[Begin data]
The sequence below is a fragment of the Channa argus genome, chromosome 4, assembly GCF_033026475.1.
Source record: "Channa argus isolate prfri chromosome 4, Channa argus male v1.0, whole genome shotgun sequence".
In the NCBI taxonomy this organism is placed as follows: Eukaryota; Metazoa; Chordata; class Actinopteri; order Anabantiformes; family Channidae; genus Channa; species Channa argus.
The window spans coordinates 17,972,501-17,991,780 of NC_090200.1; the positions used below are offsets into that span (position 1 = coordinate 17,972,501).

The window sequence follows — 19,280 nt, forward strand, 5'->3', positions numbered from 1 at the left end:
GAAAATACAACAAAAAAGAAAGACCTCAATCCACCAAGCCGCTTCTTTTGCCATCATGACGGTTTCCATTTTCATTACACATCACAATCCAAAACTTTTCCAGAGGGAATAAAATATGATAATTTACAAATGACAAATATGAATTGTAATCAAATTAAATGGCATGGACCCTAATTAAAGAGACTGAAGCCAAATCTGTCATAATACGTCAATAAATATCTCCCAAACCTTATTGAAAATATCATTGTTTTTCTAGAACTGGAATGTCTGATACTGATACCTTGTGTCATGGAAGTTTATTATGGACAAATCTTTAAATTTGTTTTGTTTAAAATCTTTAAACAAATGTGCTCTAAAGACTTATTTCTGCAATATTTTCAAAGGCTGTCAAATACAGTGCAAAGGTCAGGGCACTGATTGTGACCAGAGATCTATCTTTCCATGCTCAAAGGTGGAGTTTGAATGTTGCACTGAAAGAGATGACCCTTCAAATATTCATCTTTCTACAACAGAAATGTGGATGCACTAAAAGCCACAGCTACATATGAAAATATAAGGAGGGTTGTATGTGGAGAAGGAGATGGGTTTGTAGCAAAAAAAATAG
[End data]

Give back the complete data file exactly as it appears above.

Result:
The sequence below is a fragment of the Channa argus genome, chromosome 4, assembly GCF_033026475.1.
Source record: "Channa argus isolate prfri chromosome 4, Channa argus male v1.0, whole genome shotgun sequence".
In the NCBI taxonomy this organism is placed as follows: Eukaryota; Metazoa; Chordata; class Actinopteri; order Anabantiformes; family Channidae; genus Channa; species Channa argus.
The window spans coordinates 17,972,501-17,991,780 of NC_090200.1; the positions used below are offsets into that span (position 1 = coordinate 17,972,501).

The window sequence follows — 19,280 nt, forward strand, 5'->3', positions numbered from 1 at the left end:
GAAAATACAACAAAAAAGAAAGACCTCAATCCACCAAGCCGCTTCTTTTGCCATCATGACGGTTTCCATTTTCATTACACATCACAATCCAAAACTTTTCCAGAGGGAATAAAATATGATAATTTACAAATGACAAATATGAATTGTAATCAAATTAAATGGCATGGACCCTAATTAAAGAGACTGAAGCCAAATCTGTCATAATACGTCAATAAATATCTCCCAAACCTTATTGAAAATATCATTGTTTTTCTAGAACTGGAATGTCTGATACTGATACCTTGTGTCATGGAAGTTTATTATGGACAAATCTTTAAATTTGTTTTGTTTAAAATCTTTAAACAAATGTGCTCTAAAGACTTATTTCTGCAATATTTTCAAAGGCTGTCAAATACAGTGCAAAGGTCAGGGCACTGATTGTGACCAGAGATCTATCTTTCCATGCTCAAAGGTGGAGTTTGAATGTTGCACTGAAAGAGATGACCCTTCAAATATTCATCTTTCTACAACAGAAATGTGGATGCACTAAAAGCCACAGCTACATATGAAAATATAAGGAGGGTTGTATGTGGAGAAGGAGATGGGTTTGTAGCAAAAAAAATAG